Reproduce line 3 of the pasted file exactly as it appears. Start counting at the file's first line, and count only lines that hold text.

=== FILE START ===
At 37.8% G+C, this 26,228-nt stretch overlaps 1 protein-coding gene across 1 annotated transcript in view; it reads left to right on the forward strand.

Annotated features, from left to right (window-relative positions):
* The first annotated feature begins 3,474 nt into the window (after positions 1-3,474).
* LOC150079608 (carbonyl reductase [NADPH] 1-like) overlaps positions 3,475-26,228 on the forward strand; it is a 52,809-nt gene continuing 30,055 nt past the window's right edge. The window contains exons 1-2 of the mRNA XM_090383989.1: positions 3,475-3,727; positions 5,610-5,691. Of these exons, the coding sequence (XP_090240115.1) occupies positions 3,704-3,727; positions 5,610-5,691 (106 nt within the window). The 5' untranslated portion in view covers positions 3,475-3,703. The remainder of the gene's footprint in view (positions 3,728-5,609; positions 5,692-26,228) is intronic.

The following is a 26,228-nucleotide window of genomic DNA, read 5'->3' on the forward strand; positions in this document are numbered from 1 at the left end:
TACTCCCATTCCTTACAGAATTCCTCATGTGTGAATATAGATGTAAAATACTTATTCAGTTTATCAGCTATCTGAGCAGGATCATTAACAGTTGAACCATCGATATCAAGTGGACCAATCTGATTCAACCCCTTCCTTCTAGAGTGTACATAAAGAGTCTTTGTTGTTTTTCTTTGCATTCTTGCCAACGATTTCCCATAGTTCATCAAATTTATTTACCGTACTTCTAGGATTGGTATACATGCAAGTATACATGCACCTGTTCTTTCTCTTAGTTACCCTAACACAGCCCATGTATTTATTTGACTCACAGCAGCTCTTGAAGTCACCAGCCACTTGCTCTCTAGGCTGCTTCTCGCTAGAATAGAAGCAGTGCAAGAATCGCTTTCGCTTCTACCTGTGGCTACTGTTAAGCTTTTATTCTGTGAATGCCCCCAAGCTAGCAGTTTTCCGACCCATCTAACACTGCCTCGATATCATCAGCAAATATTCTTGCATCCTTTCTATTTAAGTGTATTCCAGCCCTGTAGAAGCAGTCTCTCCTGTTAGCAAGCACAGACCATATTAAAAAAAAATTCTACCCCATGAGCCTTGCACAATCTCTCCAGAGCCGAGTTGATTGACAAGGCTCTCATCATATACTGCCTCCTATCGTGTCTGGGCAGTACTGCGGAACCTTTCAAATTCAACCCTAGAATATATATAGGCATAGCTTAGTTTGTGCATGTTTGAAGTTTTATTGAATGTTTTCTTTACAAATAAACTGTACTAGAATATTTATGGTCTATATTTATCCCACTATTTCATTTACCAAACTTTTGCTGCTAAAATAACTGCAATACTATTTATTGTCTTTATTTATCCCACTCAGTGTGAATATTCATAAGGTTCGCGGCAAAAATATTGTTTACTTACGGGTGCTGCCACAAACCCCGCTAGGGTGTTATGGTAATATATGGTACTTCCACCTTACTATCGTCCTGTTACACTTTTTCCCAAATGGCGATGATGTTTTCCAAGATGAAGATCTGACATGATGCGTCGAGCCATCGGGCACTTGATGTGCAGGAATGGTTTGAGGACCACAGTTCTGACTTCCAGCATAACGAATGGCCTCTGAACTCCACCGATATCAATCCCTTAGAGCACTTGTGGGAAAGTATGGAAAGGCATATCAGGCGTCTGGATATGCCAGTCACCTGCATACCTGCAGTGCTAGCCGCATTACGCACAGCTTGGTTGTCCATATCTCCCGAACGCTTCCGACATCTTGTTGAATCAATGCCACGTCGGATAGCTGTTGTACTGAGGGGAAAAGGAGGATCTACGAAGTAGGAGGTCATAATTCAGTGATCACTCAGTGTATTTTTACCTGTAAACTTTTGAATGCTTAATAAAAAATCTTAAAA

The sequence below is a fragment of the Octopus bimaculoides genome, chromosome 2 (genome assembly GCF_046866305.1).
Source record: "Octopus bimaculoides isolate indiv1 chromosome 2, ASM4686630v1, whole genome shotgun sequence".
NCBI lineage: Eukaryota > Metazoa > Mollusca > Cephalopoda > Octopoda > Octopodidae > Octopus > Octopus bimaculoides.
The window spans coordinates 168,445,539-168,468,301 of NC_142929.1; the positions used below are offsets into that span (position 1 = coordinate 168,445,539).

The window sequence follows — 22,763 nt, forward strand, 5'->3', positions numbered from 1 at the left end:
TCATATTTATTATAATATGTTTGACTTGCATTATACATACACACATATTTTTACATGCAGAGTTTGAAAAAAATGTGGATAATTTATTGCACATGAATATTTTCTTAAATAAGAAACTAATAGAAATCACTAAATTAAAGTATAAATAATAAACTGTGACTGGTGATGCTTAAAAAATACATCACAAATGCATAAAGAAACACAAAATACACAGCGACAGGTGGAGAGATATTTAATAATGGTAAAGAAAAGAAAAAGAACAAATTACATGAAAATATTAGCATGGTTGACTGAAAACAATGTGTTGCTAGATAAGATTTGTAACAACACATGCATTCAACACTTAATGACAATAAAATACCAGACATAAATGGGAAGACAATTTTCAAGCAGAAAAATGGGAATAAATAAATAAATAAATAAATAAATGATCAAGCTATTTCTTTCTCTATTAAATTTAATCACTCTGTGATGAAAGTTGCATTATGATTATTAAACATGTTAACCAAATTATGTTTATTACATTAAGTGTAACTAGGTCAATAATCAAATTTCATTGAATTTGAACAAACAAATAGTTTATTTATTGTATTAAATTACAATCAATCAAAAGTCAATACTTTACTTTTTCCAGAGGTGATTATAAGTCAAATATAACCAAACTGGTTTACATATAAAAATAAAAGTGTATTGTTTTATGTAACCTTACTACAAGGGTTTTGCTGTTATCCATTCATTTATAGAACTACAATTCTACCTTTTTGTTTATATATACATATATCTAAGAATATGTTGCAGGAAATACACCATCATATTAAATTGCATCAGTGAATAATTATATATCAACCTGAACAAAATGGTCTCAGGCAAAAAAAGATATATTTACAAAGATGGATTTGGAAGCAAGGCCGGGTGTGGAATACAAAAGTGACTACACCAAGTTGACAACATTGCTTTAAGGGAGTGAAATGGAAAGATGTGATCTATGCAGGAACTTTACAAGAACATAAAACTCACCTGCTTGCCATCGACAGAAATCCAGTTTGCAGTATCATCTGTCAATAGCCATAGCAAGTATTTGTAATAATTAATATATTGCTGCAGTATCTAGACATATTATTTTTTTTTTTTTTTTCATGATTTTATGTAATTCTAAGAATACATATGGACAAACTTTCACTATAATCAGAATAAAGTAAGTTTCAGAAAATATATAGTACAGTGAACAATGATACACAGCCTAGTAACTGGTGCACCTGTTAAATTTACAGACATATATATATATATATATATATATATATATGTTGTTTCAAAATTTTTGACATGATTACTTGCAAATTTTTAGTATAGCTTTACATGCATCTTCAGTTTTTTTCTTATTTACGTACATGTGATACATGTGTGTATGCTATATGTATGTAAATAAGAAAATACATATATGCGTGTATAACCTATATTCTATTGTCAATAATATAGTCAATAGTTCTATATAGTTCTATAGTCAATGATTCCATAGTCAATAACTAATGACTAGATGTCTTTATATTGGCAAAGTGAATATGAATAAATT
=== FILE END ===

* The first annotated feature begins 3,474 nt into the window (after positions 1-3,474).